A blood DNA test that can detect whether a tumor has returned or is responding to therapy has been developed by American scientists, in an advance that could revolutionize cancer care.
The achievement promises to transform management of cancer by allowing doctors to monitor the progress of patients with any type of tumor and to adjust their treatment accordingly.
The test, which should be widely available within five years, should spare some patients chemotherapy and radiotherapy that they do not need, while ensuring that others get potentially life-saving extra treatment when the initial course does not kill all the cancer.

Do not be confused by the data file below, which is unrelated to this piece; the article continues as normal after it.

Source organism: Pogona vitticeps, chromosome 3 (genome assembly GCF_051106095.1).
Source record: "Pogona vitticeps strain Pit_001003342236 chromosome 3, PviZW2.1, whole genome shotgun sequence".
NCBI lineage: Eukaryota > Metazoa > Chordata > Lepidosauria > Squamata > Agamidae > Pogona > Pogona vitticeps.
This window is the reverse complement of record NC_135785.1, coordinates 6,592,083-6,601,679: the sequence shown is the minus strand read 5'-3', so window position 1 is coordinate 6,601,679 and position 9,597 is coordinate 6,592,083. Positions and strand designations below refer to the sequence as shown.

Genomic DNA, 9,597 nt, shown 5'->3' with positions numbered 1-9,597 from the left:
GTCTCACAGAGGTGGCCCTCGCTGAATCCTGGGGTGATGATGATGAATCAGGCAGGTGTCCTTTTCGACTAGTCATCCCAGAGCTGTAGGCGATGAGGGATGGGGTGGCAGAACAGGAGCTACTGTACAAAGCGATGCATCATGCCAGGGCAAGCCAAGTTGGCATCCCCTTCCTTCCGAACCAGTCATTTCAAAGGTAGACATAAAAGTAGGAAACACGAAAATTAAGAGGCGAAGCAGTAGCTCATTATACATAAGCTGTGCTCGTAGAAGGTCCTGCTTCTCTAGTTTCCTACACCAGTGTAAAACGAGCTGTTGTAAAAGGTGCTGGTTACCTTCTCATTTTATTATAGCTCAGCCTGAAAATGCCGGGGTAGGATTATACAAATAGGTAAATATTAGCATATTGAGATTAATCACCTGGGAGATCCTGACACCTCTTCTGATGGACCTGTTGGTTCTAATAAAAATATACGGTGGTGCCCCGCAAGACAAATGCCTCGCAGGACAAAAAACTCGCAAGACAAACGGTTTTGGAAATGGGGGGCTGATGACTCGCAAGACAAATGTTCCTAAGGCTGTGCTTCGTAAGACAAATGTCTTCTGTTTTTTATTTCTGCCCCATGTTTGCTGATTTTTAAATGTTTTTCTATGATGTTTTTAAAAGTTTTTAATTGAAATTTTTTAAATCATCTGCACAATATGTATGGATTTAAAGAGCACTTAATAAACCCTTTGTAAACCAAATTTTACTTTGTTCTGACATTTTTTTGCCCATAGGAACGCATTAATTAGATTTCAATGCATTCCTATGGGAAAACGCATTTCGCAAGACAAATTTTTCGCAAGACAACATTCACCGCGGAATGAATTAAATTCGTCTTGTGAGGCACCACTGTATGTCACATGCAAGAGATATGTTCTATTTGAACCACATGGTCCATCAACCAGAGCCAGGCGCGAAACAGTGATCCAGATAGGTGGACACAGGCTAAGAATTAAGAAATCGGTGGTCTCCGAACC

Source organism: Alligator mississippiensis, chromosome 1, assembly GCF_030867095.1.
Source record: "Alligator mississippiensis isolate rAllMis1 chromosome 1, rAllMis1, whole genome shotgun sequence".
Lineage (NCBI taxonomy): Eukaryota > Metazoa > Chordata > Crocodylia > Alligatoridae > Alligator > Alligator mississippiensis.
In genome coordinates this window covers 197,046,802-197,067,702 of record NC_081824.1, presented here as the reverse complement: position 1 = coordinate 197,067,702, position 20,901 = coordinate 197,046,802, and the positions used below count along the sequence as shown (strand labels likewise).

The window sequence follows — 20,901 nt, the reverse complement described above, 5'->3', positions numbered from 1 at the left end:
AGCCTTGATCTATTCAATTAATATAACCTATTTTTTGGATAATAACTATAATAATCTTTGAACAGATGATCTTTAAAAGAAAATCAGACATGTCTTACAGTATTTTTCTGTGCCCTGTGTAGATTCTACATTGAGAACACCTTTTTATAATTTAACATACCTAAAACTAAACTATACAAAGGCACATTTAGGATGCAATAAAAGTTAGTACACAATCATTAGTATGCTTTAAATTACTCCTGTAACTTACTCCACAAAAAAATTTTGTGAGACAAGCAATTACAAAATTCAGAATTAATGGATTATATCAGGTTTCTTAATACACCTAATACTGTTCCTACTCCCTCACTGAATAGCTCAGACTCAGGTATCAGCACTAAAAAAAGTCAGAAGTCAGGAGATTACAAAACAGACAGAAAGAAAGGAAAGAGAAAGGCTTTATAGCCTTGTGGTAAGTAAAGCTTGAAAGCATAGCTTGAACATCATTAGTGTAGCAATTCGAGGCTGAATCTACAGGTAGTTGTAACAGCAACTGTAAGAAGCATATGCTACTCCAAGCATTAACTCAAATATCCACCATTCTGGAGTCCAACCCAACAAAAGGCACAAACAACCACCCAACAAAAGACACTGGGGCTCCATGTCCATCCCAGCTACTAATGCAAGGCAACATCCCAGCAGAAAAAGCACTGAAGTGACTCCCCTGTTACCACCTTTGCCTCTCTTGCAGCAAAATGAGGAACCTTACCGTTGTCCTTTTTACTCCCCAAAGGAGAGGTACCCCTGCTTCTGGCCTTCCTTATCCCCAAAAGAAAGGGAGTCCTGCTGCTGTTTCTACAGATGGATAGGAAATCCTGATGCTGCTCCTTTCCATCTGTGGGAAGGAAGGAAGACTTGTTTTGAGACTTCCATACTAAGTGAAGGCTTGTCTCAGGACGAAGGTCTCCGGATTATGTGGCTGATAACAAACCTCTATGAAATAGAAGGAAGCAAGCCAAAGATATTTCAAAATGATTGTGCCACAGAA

It should be capable of detecting even microscopic residual tumors that are missed by imaging methods such as computed tomography (CT) scans.
A further benefit could be less radical surgery, as the test could check whether cancer has spread to lymph nodes or apparently healthy tissue around a tumor, which could be left in place if not diseased. The test could also identify when a treatment is not working.